Let's talk for a bit about the recent sexual harassment charges that have come to public attention.

It is a complicated subject and you can take it in many directions depending on your personal perspective. And let's face it, in our flawed society the expectations from male and female perspectives can be vastly different.

John Gilmore, a conservative Republican writer, wrote a column for Alpha News that brings up some interesting points as he criticizes everyone involved. He says that there is too much politics involved while emphasizing ONLY political points of view. A bit hypocritical himself, but interesting none the less.

The article has a Republican bias but a good self examination of the Republican response as well.

But let's discuss how these allegations are being portrayed. Sexual harassment in the work place is always an uncomfortable and unnecessary problem. Relationships are complicated enough - don't let the work place become part of that complication. That should be a basic tenet as we delve into this.

A lot of people ask the question, why now? And I would respond, if not now, when? This is not a new problem at the legislature. Many rumors abound about this issue and Twitter and Facebook have opened up whole new avenues of asking for trouble.

The timeline is interesting. As Gilmore points out, Schoen and Corning being outed at about the same time, makes it a bipartisan issue and should be solved in a bipartisan manner.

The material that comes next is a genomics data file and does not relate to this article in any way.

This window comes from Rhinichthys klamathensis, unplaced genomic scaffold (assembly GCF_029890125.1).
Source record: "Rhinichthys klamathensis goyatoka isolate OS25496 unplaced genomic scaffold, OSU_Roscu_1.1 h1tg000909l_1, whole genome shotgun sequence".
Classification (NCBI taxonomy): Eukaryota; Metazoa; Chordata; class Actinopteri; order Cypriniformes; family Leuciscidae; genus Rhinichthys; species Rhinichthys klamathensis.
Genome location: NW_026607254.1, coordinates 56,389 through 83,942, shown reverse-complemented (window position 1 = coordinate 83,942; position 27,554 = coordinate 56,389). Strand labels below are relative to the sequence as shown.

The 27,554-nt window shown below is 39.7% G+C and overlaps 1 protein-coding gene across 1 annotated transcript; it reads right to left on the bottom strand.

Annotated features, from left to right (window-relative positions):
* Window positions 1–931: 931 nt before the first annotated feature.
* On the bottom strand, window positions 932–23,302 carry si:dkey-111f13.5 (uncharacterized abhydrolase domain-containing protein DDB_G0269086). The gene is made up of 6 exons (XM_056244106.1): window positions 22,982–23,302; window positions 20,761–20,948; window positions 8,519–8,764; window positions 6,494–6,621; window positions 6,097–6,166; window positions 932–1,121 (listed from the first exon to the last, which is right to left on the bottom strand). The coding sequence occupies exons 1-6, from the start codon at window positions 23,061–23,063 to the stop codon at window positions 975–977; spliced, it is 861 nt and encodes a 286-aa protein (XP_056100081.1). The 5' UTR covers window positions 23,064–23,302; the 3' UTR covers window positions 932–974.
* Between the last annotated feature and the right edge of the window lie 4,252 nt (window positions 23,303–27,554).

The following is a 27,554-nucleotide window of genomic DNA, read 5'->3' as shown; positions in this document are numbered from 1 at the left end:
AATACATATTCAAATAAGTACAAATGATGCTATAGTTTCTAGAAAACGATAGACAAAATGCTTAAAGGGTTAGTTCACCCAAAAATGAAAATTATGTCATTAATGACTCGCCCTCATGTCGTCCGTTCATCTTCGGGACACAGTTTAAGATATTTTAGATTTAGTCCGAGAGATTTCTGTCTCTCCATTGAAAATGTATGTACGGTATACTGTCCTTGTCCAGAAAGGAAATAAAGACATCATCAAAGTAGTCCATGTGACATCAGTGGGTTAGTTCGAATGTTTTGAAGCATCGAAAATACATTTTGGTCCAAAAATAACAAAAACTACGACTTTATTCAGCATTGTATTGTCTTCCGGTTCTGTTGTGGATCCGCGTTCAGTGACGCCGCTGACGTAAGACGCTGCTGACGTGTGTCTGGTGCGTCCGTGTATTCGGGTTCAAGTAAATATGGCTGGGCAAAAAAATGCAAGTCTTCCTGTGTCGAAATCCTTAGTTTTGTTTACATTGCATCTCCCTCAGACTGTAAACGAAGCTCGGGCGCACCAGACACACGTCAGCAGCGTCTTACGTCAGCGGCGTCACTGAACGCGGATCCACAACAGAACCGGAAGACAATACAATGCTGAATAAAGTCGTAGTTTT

But look at the party responses. DFL Senators are in a one vote minority. Each Senator is something they cannot afford to lose - yet, the calls for resignation from DFL Senate and Party officials was swift and immediate for Schoen - and for Cornish when it happened a little later. But on the Republican side, condemnation of Schoen was immediate, but when the R was involved there was this unusual parsing of words and shifting positions. Daudt acknowledged there was a problem but seemed unwilling to commit to any action. After a day or two of fidgeting, he decided to have an outside body handle it so he could wash his hands of it politically.

Gilmore gives an interesting take on GOP Chair Jennifer Carnahan's response....

"Carnahan needlessly exposed the Republican Party of Minnesota to charges of hypocrisy in calling for Schoen to resign but not Cornish. When challenged she went silent, except to leave the state to write gibberish on the sand beaches of California while celebrating her birthday. You know that person who uses exclamation points too much, as in all the time? That's her.